Take risks. Sign up for courses that might spark a new interest or introduce you to an unexpected career path. There are many ways to enjoy success as a lawyer, and you may have an unconventional path. It is most important to find something that is intellectually exciting and that you enjoy doing. I had one year between graduation and the beginning of my clerkship in U.S. District Court, and I spent it as an independent contractor working on a range of human rights projects. During this year, I had the opportunity to travel to Nepal, Bulgaria, Macedonia, and the Netherlands for human rights projects that included work on human trafficking, domestic violence, and sexual harassment. It was an outside-the-box approach to legal employment for the year, but it worked out well and I gained significant experience on a range of women’s human rights issues. Although it was not particularly lucrative work, I was able to pay my rent and defer my loans while gaining a wide range of experience that opened the door to my first law teaching job at Georgetown. Take strategic risks; you never know how they will shape your future.
Minnesota Law is about to embark on a search for a new permanent dean. What qualities do you think are most crucial for a law dean to have?
One of the things I learned through the dean search process is that it is all about values. Deanships work best when the dean deeply appreciates and shares the core values of the law school. In my case, I am thrilled to return to New Jersey to be the dean at Rutgers Law, an institution that shares my commitment to access, affordability, experiential education, and social justice. This match between personal and institutional values is critical. Other essential qualities for a dean are a high degree of emotional intelligence, strong communication skills, diplomacy, and tenacity. In the polarized climate in which we find ourselves, senior administrators must have the ability to bring people together in common cause.
What steps are you thinking of taking to get to know the faculty, staff, and culture at Rutgers?
I love this question, because I have already begun to get to know the faculty, staff, and culture at Rutgers. Although I haven’t officially started yet, my days are filled with conversations with faculty and staff at Rutgers. Like any good academic, I try to do my research, so I have been trying to learn as much as I possibly can about Rutgers Law School and Rutgers University before I start on July 1. Rutgers Law has two campuses, one in Newark and one in Camden, and I will be the first single dean overseeing both campuses. Each campus has its own culture and way of doing things, so I have a lot to learn right out of the gate. I could not be more thrilled to be joining the Rutgers community, a group of extraordinarily committed teachers, scholars, and staff who embody the school’s student-centered approach in everything they do. I feel very fortunate.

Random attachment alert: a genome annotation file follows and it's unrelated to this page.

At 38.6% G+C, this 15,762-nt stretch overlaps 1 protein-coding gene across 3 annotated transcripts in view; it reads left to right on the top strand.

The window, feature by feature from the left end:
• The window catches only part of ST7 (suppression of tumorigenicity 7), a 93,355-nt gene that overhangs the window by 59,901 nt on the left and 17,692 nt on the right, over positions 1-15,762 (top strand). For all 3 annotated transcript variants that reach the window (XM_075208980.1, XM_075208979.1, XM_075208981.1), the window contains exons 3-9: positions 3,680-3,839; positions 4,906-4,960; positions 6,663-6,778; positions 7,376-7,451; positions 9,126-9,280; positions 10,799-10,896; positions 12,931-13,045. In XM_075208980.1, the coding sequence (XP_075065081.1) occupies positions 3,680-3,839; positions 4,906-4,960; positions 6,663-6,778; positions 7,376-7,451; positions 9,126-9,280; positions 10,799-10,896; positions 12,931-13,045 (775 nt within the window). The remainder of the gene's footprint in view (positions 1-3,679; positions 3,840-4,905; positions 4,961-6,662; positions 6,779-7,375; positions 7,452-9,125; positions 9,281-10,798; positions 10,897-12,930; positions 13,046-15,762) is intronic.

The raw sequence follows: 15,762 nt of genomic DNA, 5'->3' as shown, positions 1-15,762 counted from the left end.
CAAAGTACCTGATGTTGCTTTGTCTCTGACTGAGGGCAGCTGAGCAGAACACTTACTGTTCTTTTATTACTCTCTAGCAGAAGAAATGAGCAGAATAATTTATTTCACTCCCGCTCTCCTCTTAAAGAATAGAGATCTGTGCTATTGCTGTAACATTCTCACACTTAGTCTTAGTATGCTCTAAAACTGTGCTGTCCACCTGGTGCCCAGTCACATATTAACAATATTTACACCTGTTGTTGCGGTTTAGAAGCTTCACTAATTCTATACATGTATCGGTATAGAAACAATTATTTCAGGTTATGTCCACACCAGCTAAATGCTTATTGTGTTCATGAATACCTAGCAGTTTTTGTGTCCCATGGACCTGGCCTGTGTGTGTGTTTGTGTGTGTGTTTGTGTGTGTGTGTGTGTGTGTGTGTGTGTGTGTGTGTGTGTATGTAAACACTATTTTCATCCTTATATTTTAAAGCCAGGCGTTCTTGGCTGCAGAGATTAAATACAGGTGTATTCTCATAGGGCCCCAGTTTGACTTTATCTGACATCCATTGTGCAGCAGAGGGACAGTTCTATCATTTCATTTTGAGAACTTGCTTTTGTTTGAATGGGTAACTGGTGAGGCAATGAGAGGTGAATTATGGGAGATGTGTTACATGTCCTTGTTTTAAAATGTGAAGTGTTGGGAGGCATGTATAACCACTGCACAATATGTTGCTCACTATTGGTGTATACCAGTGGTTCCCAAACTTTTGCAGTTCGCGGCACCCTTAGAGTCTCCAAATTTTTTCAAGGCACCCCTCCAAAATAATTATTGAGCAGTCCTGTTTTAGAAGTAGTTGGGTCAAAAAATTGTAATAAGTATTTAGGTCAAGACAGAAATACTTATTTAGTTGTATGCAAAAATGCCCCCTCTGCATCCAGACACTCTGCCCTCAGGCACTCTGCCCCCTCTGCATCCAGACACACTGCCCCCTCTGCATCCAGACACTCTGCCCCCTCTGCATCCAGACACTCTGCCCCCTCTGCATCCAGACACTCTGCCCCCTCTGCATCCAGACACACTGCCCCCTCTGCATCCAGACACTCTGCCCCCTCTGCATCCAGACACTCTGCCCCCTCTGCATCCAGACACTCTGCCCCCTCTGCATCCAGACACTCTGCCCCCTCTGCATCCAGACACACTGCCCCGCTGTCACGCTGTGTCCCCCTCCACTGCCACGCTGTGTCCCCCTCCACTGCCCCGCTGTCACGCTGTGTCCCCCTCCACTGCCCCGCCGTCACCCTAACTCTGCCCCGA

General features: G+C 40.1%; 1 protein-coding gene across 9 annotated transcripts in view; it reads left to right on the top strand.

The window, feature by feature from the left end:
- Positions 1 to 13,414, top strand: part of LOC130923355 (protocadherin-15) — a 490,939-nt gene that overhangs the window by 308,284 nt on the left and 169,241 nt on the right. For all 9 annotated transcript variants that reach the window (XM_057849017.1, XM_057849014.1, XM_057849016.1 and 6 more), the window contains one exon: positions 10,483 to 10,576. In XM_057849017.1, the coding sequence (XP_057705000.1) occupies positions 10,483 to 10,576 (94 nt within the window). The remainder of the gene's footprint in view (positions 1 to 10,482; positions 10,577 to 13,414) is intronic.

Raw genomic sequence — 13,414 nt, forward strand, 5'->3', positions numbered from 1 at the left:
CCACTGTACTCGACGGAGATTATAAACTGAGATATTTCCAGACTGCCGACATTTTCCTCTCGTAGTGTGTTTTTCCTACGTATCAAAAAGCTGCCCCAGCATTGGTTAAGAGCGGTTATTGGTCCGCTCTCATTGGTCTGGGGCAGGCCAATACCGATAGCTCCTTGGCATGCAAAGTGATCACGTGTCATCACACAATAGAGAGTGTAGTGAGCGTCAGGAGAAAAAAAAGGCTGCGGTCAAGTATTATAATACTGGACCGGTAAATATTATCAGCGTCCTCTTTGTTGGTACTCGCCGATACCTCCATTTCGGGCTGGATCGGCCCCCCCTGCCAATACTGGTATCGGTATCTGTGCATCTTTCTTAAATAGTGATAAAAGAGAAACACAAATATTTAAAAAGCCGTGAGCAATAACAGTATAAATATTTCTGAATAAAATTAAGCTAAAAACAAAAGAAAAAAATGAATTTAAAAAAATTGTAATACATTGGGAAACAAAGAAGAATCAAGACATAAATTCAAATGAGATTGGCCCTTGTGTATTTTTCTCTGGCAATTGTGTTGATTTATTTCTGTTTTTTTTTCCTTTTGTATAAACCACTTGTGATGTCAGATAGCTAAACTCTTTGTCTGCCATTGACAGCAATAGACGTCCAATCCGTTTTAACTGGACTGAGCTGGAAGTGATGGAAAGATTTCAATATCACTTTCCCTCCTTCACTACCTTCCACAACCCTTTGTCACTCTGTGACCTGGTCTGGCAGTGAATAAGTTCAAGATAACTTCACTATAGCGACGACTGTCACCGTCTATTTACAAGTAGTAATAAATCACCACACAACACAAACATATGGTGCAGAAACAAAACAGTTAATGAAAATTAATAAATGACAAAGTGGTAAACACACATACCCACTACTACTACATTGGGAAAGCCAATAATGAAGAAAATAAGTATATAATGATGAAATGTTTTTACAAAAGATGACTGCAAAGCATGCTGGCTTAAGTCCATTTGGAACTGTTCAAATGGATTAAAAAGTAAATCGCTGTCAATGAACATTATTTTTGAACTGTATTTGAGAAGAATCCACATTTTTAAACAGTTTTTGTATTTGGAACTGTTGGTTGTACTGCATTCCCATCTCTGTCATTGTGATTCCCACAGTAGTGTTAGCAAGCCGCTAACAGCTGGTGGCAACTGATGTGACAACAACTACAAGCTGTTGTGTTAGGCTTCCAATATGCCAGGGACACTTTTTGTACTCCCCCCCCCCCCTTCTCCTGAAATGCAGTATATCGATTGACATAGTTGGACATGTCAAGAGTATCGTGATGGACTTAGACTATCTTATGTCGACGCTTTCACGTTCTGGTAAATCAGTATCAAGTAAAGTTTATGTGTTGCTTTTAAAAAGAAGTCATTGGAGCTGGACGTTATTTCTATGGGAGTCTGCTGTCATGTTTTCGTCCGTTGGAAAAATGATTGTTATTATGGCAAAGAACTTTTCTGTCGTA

What is one accomplishment that you would find very satisfying in your first year as a dean?
I would love to connect with a significant number of alumni and re-connect them to the law school. It’s easy, particularly at a large, public law school, for graduates to lose that connection to their school over time. Those relationships need to be nurtured, and I look forward to this work. Many Rutgers and Minnesota students feel that their school’s public mission resonates deeply with them. Alums appreciate that, as public flagships, both institutions offer a pathway to legal education for students within the state. Engaging alums in a way that reconnects them with that core mission will be important. Rutgers also has a phenomenal Minority Student Program, which I plan to heavily invest in and support, that provides ongoing support to students who opt into the program after they have been admitted. The program has had a significant impact on the lives of so many of our graduates. I would consider it a success if after my first year this program has room to grow and to continue to support students throughout their Rutgers Law journey.
I also want to continue the Rutgers Law tradition of community engagement. Rutgers Law takes seriously its commitment to its anchor communities of Newark and Camden. The clinics work with underserved populations in each city, and the faculty, more than any other faculty that I have seen, works to produce scholarship that has a real impact in the community and improves the lives of community members. Through this work both inside and outside of the classroom, Rutgers faculty is driving home for students the importance of lawyers as change makers. I am inspired by this partnership between the law school and its local communities, and I hope to support and expand this work in a way that promotes social justice in our backyard as well as around the globe.